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around Christmas and New Year, sparkling wines such as Cava are well-known to the Dutch consumers. Intense marketing efforts to promote other sparkling wines are expected to result in positive growth and further expansion of sales (Euromonitor International 2010). Fortified wine will continue to suffer, resulting in lower sales. Sherry, Port and vermouth are expected to register 11% and 14% in total volume declines up to the year 2014 respectively. These products are considered old-fashioned by young consumers, who otherwise are exposed to more modern and trendy drinks, including still light grape wine. In addition, Dutch consumers are more and more consuming wine at home, after dinner, which means that softer wine styles are required. The challenge for producers of fortified wine will be to develop softer wines with a more modern look in order to make them trendy, and be able to attract younger consumers. Branding in the wine industry could have a high impact on the Dutch consumer wine market. In comparison to other countries, brands currently possesses only a small market share in the Netherlands. The combined market share of the largest 10 brands in the Dutch market is 15%, in comparison with 21% in the UK and 38% in the USA. Branding influences the Dutch consumer wine market on many levels. It increases transparency, because it is easier to compare products. Brands can also bring in marketing funds that will increase their exposure. This is a novelty in the Dutch market and Brands that will be able to gain acceptance in the mind of the consumers based on their "reliability" will win. Dutch people will be on the lookout and will travel the distance to buy their favorite Brands the cheapest. Would this work for all market segments? Probably not, for the super premium and icons wine but it should work for those products already widely available in supermarkets In light of the expected positive future for wine, an increasing number of producers which were traditionally linked to the spirits trade are considering investing in and expanding into wine. Falling spirits volume sales are seen as a threat for large companies such as Pernod Ricard Group and Diageo Plc, which are increasingly choosing wine to maintain their strong positions within the overall alcoholic drinks market. Smaller wine importers and distributors will see more competition from spirits firms who will venture into wine, using their knowledge capital, financial muscle and long established presence to influence distribution and capture a share of sales.

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9. LIST OF REFERENCES Country Watch Forecasts, Netherlands: Forecast Brief – 2010 Edition AICEP, 2008. Mercados informação sectorial. Países Baixos, vinho tranquilo – Breve apontamento, AICEP Portugal Global, Dezembro 2008, pp. 1-10. Box L., & Van der Zwet M., 2003. New wine on old Grounds. Knowledge network and cluster development among vinters in the trans-border Limburg region. UNU Intech, 2003. Datamonitor, 2009. Wine in the Netherlands – Industry profile, July 2009. Datamonitor, Country Analysis Report: Netherlands, June 2010. Datamonitor, Alcoholic Drinks in the Netherlands, May 2010. Datamonitor, Industry Profile: Wine in the Netherlands, May 2010. Dutch Statistics Office, 2010: http://www.tradingeconomics.com/netherlands/indicators/ Euromonitor International, 2010. Wine Netherlands. Euromonitor International- Country Sector Briefing, March 2010, pp. 1-18. Eurostat, 2010: http://epp.eurostat.ec.europa.eu/portal/page/portal/statistics/themes GFK, 2008. Marktonderzoek 2008, Ontwikkelingen in de Nederlandse wijnmarkt 2007”, Marktonderzoek Productschap Wijn 2008, March 2009. ICEX 2010. Notas sectoriales. El Mercado del vino en Países Bajos. Oficina Económica y Comercial de la Embajada de España en La Haja, enero 2010, pp. 1- 49. IHS Global Insight, Netherlands, September 2010. IMF, 2010: http://www.imf.org/external/data.htm IWSR’S Netherlands Report 2010. Jansen, A. 2008. The Dutch consumer wine market in 2015 - Scenario Planning with Small and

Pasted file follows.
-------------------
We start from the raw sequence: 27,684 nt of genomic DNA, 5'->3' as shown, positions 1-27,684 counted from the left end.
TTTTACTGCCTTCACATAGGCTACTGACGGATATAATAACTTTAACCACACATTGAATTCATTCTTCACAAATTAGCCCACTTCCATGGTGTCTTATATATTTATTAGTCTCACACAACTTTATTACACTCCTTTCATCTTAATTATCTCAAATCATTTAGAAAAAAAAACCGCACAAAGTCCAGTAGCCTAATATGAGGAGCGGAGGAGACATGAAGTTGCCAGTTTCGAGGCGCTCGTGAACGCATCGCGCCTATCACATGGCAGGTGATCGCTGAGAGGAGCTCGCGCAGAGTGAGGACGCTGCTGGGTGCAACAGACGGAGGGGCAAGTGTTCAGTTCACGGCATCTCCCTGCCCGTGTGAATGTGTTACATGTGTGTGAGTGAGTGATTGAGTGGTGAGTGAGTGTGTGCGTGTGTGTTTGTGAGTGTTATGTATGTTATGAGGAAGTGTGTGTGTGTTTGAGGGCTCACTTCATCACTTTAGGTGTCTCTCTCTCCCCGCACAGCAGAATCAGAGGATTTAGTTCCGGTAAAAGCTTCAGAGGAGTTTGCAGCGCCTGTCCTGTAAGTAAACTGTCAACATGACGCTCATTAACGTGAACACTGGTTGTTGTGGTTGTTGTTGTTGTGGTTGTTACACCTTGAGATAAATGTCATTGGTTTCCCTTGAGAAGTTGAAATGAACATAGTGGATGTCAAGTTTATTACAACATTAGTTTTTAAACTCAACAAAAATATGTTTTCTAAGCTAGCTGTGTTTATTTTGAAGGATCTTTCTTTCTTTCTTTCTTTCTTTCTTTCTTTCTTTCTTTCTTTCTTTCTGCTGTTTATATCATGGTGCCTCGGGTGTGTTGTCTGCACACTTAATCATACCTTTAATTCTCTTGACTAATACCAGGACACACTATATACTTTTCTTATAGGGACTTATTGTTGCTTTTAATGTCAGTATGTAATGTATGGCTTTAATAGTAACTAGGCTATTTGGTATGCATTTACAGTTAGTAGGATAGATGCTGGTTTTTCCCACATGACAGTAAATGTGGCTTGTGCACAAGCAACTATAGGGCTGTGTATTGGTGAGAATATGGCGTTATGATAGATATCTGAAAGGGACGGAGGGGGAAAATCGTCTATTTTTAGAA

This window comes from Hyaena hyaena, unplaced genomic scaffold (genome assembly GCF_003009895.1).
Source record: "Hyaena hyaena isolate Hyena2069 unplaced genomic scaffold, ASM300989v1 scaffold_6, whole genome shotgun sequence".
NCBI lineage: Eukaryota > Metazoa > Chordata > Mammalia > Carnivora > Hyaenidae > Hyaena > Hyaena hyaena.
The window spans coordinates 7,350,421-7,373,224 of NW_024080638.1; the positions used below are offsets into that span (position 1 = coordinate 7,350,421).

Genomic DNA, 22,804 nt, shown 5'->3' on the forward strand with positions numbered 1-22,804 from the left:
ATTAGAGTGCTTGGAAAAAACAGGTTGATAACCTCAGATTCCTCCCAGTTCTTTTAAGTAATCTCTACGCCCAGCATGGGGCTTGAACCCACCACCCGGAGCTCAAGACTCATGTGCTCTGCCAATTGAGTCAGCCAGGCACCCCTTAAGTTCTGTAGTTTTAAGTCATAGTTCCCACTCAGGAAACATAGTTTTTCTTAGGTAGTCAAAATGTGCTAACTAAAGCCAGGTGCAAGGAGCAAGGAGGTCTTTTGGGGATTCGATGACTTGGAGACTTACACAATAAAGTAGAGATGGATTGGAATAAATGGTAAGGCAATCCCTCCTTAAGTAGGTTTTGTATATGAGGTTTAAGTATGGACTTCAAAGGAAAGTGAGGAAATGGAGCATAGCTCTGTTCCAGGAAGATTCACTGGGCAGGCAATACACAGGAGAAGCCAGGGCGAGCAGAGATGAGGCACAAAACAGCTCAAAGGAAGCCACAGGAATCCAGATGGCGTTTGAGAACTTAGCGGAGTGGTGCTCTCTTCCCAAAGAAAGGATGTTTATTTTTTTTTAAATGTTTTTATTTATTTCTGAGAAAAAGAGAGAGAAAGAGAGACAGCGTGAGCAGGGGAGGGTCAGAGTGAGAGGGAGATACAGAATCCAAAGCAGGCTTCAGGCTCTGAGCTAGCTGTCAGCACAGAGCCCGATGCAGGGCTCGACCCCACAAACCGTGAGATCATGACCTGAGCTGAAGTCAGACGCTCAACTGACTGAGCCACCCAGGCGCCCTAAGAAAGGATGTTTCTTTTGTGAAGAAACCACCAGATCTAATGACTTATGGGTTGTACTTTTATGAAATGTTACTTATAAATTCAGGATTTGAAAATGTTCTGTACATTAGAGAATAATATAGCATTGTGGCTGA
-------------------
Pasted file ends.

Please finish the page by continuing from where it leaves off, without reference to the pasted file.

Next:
Medium

Sized

Wine

Dealers.

Master

Thesis

Business

Administration.

Vrije

Universiteit Amsterdam, 21st August 2008, Amsterdam. Available at: http://wijn.nl/lmbinaries/sciptie_anouk_jansen.pdf [Assessed 22 August 2010]

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Kolkman W., 2001. The Netherlands wine – The Dutch wine market in 2001. USDA – Foreign Agricultural Service. Global Agriculture Information Network, pp.1-22. Markantoni M., 2007. Group initiatives and individual winegrowers in The Netherlands - A rational choice approach. Master thesis on Management of Agro-ecological Knowledge and Social. Wageningen University, March 2007, Wageningen. New Zealand Trade & Enterprise 2006. Market profile for wine in the Netherlands, pp. 1-7. O.I.V., 2010. O.I.V summary on the global situation of wine and vine industry in 2009. O.I.V. Press Release, Tiblisi (Georgia), the 21st June 2010, pp. 1-7 Oude Voshaar, J. 2006. Loofwandbeheer en schimmels. Biologische wijnbouw (deel 3). De Wijngaard, Vlakblad voor de Nederlandse wijnbouw, April/Mei 2006. Simmons, T. 2010. IWSR’s Netherlands report. May 2010, pp. 1-127. Statistics Netherlands, 2010: http://www.cbs.nl/en-GB/menu/home/default.htm The Economist Intelligence Unit, Industry Report: Consumer Goods and Retail, October 2009. The Economist Intelligence Unit, Industry Report: Healthcare, October 2009. Trendbox, 2010. Over oude en nieuwe feiten, de consumptie van wijn in 2010. Productschap Wijn. Van Casteren, C & Heijbroek, A, 2009. Climbing the price ladder. Trading up South African wines in the Netherland, Report for WOSA, January 2009, pp. 1-45. Van Deudekom, K.R., 2005. The wine production Industry in Limburg unfolded – the roles of amateurs and professionals in a young industry revealed – University of Maastricht, Faculty of Economics and Business Administration. Maastricht: September 7th 2005. World Economic Outlook October 2010: Recovery, Risk, and Rebalancing, International Monetary Fund.